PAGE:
Tom Goldman

Tom Goldman is NPR's sports correspondent. His reports can be heard throughout NPR's news programming, including Morning Edition and All Things Considered, and NPR.org.

With a beat covering the entire world of professional sports, both in and outside of the United States, Goldman reporting covers the broad spectrum of athletics from the people to the business of athletics.

During his more than 20 years with NPR, Goldman has covered every major athletic competition including the Super Bowl, the World Series, the NBA Finals, golf and tennis championships, and the Olympic Games.

His pieces are diverse and include both perspective and context. Goldman often explores people's motivations for doing what they do, whether it's solo sailing around the world or pursuing a gold medal. In his reporting, Goldman searches for the stories about the inspirational and relatable amateur and professional athletes.

Goldman contributed to NPR's 2009 Edward R. Murrow award for his coverage of the 2008 Beijing Olympics and to a 2010 Murrow award for contribution to a series on high school football, "Friday Night Lives." Earlier in his career, Goldman's piece about Native American basketball players earned a 2004 Dick Schaap Excellence in Sports Journalism Award from the Center for the Study of Sport in Society at Northeastern University and a 2004 Unity Award from the Radio-Television News Directors Association.

In January 1990, Goldman came to NPR to work as an associate producer for sports with Morning Edition. For the next seven years he reported, edited and produced stories and programs. In June 1997, he became NPR's first full time sports correspondent.

For five years before NPR, Goldman worked as a news reporter and then news director in local public radio. In 1984, he spent a year living on an Israeli kibbutz. Two years prior he took his first professional job in radio in Anchorage, Alaska, at the Alaska Public Radio Network.

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Sports
4:22 am
Sun July 13, 2014

Can Brazil Regain Soccer Glory With Beauty Over Brawn?

Brazil fans on Copacabana Beach were subdued during the third-place game against the Netherlands on Saturday. The national team gave them little to cheer about.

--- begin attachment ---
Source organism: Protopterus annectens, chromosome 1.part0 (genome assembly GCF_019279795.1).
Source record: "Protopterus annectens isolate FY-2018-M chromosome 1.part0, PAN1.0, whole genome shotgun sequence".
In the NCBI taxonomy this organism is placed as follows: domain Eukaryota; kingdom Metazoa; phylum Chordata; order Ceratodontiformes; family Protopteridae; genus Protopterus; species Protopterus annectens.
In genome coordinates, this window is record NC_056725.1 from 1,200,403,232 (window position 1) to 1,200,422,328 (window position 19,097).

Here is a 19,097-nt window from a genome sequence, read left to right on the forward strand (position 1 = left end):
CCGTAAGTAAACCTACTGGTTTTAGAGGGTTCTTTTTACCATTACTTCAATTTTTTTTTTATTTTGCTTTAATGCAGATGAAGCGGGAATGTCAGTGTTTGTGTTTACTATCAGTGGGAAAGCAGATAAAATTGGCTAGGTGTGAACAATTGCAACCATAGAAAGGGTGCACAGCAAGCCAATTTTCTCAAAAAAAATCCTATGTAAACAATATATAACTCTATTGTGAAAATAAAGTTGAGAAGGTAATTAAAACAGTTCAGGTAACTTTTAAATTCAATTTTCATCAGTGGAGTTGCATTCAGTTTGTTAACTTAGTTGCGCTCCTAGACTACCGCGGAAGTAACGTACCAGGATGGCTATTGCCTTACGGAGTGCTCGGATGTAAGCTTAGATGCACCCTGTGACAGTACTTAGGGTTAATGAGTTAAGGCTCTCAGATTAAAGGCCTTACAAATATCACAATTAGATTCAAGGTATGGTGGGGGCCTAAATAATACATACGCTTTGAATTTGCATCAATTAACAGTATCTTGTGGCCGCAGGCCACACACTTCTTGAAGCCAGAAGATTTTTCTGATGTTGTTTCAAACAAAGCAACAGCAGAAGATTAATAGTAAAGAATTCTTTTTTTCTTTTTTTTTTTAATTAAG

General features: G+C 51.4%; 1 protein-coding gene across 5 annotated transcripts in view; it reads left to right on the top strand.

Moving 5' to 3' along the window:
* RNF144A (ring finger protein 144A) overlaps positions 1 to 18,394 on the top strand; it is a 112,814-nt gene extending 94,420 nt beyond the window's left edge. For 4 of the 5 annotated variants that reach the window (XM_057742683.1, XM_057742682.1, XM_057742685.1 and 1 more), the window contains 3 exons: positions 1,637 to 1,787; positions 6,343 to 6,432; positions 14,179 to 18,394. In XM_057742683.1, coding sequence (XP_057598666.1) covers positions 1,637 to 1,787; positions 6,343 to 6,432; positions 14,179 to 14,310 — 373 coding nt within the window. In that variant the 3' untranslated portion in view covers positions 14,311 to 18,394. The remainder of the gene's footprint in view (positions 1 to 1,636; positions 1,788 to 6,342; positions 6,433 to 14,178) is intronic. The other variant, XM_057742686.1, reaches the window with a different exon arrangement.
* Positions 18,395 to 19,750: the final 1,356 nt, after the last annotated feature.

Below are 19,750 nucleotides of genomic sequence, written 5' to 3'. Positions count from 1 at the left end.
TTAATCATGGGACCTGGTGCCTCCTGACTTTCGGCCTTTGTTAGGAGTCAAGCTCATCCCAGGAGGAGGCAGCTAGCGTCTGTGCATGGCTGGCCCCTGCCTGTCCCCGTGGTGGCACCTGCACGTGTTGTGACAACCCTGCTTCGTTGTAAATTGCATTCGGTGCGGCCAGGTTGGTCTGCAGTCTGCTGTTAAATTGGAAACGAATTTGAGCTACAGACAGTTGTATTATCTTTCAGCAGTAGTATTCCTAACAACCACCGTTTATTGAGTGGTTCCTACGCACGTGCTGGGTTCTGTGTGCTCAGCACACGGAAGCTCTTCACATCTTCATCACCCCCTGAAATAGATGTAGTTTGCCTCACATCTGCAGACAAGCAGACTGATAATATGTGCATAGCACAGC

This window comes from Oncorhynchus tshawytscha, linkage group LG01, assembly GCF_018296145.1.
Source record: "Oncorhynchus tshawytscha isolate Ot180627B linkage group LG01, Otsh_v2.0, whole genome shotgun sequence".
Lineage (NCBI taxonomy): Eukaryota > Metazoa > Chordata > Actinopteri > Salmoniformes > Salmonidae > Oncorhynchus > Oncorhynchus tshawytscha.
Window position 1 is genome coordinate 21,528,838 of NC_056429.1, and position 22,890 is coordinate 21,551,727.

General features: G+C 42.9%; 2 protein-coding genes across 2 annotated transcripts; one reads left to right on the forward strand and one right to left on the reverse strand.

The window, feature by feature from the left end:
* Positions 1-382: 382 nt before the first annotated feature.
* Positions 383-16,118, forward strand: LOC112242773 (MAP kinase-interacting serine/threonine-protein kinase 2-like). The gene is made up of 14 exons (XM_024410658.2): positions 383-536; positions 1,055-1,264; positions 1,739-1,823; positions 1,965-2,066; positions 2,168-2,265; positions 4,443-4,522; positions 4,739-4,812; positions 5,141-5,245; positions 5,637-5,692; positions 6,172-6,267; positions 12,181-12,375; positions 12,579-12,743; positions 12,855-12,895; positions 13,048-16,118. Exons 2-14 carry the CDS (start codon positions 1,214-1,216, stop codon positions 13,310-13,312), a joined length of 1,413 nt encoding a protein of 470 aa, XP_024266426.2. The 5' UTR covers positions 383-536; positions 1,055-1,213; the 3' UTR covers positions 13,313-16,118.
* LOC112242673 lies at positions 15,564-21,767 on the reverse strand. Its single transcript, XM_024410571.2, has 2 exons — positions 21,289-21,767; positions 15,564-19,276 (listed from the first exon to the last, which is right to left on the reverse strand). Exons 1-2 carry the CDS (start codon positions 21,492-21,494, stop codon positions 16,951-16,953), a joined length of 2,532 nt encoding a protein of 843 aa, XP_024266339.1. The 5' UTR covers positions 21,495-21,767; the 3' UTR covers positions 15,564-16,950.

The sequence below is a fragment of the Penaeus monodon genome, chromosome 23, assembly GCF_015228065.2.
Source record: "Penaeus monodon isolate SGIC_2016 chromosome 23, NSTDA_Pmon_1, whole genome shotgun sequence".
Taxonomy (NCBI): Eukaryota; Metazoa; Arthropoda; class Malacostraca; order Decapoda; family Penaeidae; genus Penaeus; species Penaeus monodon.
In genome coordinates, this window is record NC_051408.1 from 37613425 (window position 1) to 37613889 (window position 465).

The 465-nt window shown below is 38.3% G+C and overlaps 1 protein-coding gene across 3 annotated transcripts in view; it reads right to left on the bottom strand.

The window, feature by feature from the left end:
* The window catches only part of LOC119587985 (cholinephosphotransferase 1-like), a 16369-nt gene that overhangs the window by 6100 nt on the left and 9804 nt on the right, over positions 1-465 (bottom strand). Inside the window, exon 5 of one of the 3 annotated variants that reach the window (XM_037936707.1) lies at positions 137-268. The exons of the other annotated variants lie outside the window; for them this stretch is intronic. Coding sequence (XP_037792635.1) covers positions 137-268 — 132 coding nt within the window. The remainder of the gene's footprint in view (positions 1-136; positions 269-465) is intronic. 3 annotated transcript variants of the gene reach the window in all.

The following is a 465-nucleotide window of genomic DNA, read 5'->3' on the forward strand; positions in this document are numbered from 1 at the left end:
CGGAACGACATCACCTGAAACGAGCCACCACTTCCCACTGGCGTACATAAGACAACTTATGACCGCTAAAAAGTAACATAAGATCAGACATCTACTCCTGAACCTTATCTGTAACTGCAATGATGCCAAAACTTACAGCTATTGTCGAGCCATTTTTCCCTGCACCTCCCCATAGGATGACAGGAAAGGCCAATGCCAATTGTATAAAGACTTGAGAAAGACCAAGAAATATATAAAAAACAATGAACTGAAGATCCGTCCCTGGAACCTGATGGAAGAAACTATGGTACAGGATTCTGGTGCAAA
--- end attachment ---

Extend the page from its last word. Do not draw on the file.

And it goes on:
Mario Tama Getty Images

Originally published on Sun July 13, 2014 8:09 am

Copacabana Beach is supposed to be fun, but it wasn't Saturday night, after the Netherlands beat Brazil 3-0 in the World Cup third-place game.

That loss came on the heels of the 7-1 drubbing by Germany earlier in the week. It's the first time since 1940 that Brazil has lost consecutive home games, prompting calls for change in a country long associated with soccer splendor.

Sunday's championship match pits Germany against Argentina in Rio de Janeiro. But for Brazilian fans, the tournament that began a month ago with so much hope for the host country has ended with a thud.

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Latin America
1:36 pm
Sat June 21, 2014

World Cup Stadium In The Amazon Is Nice, But Is It Needed?

The $300 million Arena de Amazonia in Manaus, Brazil, is hosting four games of the World Cup. Some say the country should have spent their money on more important things.
Odd Andersen AFP/Getty Images

Originally published on Sat June 21, 2014 2:19 pm

The U.S. plays Portugal in a key World Cup match on Sunday, and it is in the tournament's most exotic locale: Manaus.

Manaus is a teeming city of nearly 2 million in the middle of the Amazon rainforest. But it's not some remote outpost; it's the sixth richest city in Brazil, thanks to its Free Trade Zone designation bringing big business like Nokia, Honda and Harley-Davidson.

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Sports
12:38 pm
Mon May 12, 2014

Apology, Defense And Defiance: The Sterlings Speak Out

Originally published on Wed May 28, 2014 9:21 am

Transcript

MELISSA BLOCK, HOST:

From NPR News, this is ALL THINGS CONSIDERED. I'm Melissa Block. The LA Clippers pulled off a comeback victory last night to tie up their playoff series with the Oklahoma City Thunder, but that's not the Clippers conversation of the day. That conversation centers on Donald Sterling, the now-banned Clippers owner. He has broken his silence.

In a CNN interview, Sterling apologized for racist remarks that emerged on an audio tape. NPR's Tom Goldman reports.

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Sports
12:37 pm
Mon April 28, 2014

NBA Weighs Penalties After Sterling's Alleged Race Remarks Surface

Originally published on Mon April 28, 2014 2:18 pm

Controversy is swirling around racist comments allegedly made by Los Angeles Clippers owner Donald Sterling. The NBA is exploring its potential responses as it investigates the allegations.

News
12:15 pm
Thu April 24, 2014

NCAA Directors Decide To Allow More Freedom To Wealthier Schools

Originally published on Thu April 24, 2014 3:17 pm

Transcript

AUDIE CORNISH, HOST:

From NPR News, this is ALL THINGS CONSIDERED. I'm Audie Cornish.

MELISSA BLOCK, HOST:

And I'm Melissa Block.

Today, the NCAA announced what could be major changes in the way it operates. Among those potential changes, more autonomy for the five wealthiest Division 1 conferences and more benefits for student athletes. The board of directors endorsed the moves today at their headquarters in Indianapolis. Final approval could come in August, when the board meets next.

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